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Mosquito Control

Ray C. Funnye, Public Services Director
Location: 900 Aviation Blvd., Georgetown, S.C. 29440
Phone: (843) 545-3615 - Problem Report Line
Fax: (843) 545-3526
Hours: 8:30 a.m. – 5 p.m., Monday through Friday (except for legal holidays)
Point of Contact: Tracy D. Jones

Directions: Located on the back side of the Georgetown Airport.


Georgetown County Mosquito Control Division is open for the 2020 Season.


The 2020 Mosquito Control Season has arrived. The most recent ULV Spray Truck Schedule is below. Click each route to view a detailed map. Changes may be necessitated by weather conditions including wind and rain, but staff will do its best to get to all of the areas scheduled. Truck spraying takes place from 4-9 p.m. or from 3:30-6 a.m.


Schedule for October 12th thru October 16th, 2020.

(Click the route to view route map)


Aerial Sprays are not planned at this time.


Georgetown County Mosquito Control staff is working to effectively and safely control the Mosquito population to prevent the spread of mosquito-carrying diseases in Georgetown County.  If you have a mosquito problem, or need a yard inspection, please call the Mosquito Control Hotline at (843)545-3615 or email Mosquito Control.  


Attention Beekeepers: Pee pollinating yellow flower

Georgetown County takes very seriously our efforts to save beneficial insects, specifically the bee colonies in our county. If you are a beekeeper and would like to register with the Mosquito Control Division, please call the Mosquito Control Hotline at (843)545-3615 or email: Mosquito Control.  You will be added to the “Call Before an Aerial Spray” list and you will be provided a beekeeper sign for the yard to alert the Spray Truck Driver to turn off the sprayer. 


Department Function:

To provide temporary and permanent control methods for the abatement of adult biting mosquitoes. Our integrated pest management system incorporates source reduction, surveillance, identification, adulticiding, larviciding and education. Mosquito Control has a phone hotline, with which county residents can report mosquito problems and ask for help locating and eliminating mosquito breeding areas on their property. If Mosquito Control inspectors find a potential breeding source, the property owner is given advice on personal protection and elimination of the breeding source.

Learn More About What We Do:

Georgetown County Mosquito Control’s Integrated Pest Management (IPM) Program:

Primary goal is to protect public health from diseases transmitted by mosquitoes.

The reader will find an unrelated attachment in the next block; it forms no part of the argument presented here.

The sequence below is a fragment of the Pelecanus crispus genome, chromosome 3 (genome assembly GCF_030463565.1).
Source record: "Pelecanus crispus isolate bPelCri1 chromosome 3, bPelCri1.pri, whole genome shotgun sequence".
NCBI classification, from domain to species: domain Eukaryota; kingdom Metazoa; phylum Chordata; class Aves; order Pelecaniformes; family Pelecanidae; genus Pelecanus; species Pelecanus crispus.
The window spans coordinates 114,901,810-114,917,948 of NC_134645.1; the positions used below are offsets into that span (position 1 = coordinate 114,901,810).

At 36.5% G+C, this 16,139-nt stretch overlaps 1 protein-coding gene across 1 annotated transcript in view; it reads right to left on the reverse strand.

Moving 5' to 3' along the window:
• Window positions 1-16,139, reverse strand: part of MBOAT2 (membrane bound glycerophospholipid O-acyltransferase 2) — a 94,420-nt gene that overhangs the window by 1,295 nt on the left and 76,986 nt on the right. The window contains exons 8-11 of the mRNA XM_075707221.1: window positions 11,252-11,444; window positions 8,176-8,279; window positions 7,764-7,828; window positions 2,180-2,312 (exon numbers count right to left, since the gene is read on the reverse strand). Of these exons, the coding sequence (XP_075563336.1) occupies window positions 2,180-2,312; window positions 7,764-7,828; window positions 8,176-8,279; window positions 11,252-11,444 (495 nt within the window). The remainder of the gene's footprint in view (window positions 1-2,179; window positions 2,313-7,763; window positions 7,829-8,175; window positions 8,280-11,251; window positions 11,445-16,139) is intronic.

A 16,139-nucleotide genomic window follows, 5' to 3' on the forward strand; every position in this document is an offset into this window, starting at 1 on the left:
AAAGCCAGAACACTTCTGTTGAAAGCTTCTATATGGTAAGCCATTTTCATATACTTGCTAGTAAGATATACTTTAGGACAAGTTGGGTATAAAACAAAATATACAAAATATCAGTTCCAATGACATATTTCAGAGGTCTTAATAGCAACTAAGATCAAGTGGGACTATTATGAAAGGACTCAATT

Our prevention and control strategies and methods are based on sound science.
We are committed to protecting families by:

Educating the public to protect themselves and take an active role in the reduction of mosquito populations;
Eliminating mosquito egg-laying sources; and
Applying safe, effective EPA-registered insecticides when needed.

To request service, please call our hotline:  (843) 545-3615


Frequently Asked Questions:

Q. What can I do to reduce the mosquito population in the areas around my home?
A: Since all mosquitoes need water during their early stages of life, water-holding containers such as tree holes, tires, tin cans, uncovered boats, leaf-clogged rain gutters and planters may be breeding areas for mosquitoes. To control mosquito problems around the house, empty the water from these places. For more advice, click "Advice for Homeowners" link at the bottom of this page.

Q. What can I do to protect myself from biting mosquitoes?
A: When outside, wear mosquito-proof clothing, avoid wearing perfume or scented products and use an insect repellent. Mosquitoes are also more attracted to dark-colored clothing.

Q: What is West Nile Virus and how can I contract it?
A: First found in the United States in New York City in Sept. 1999, the West Nile Virus is contracted through the bite of a mosquito that has the virus. Mosquitoes contract the virus by feeding on birds that have the virus. The mosquitoes then transmit the virus to humans and animals when they bite them. Not contracted person to person, studies show that about three-fourths of people with West Nile Virus did not become sick at all. About one-third had a mild illness with fever, headache, body aches and a skin rash. Only a few (1 percent) had the dangerous infection called encephalitis. The time from the mosquito’s bite to a person becoming sick is usually five to 15 days. There are no vaccines to prevent the disease or drugs to treat it.

Q: What actions should I take if I see a dead bird?
A: At this time, the S.C. Department of Health and Environmental Control only tests crows and blue jays. If you see any dead crows or blue jays, please contact Mosquito Control immediately. Staff will collect and submit the bird to DHEC for further testing.

Q: How can I request the spraying of an area for mosquitoes?
A: Call our request line, (843) 545-3615. Leave your name, address and telephone number.

Q: Does Georgetown County use airplanes to spray for mosquitoes?
A: Only in extreme cases, due to the cost of the application. When the spray trucks can not reduce the majority of mosquitoes, the county uses a plane to spray.

Q: How does the county determine the areas to spray?
A: Georgetown County has 14 light traps placed throughout the County. The collection of these traps, amount of rainfall, number of complaints and past problem areas all determine the areas to be sprayed.

Q: What does the department do to combat mosquitoes?
A: The Department conducts mosquito surveillance in low-lying areas and dredged spoil areas throughout the county in an effort to decrease mosquito breeding. In addition, the department conducts adulticiding activities throughout the County to combat adult biting mosquitoes.


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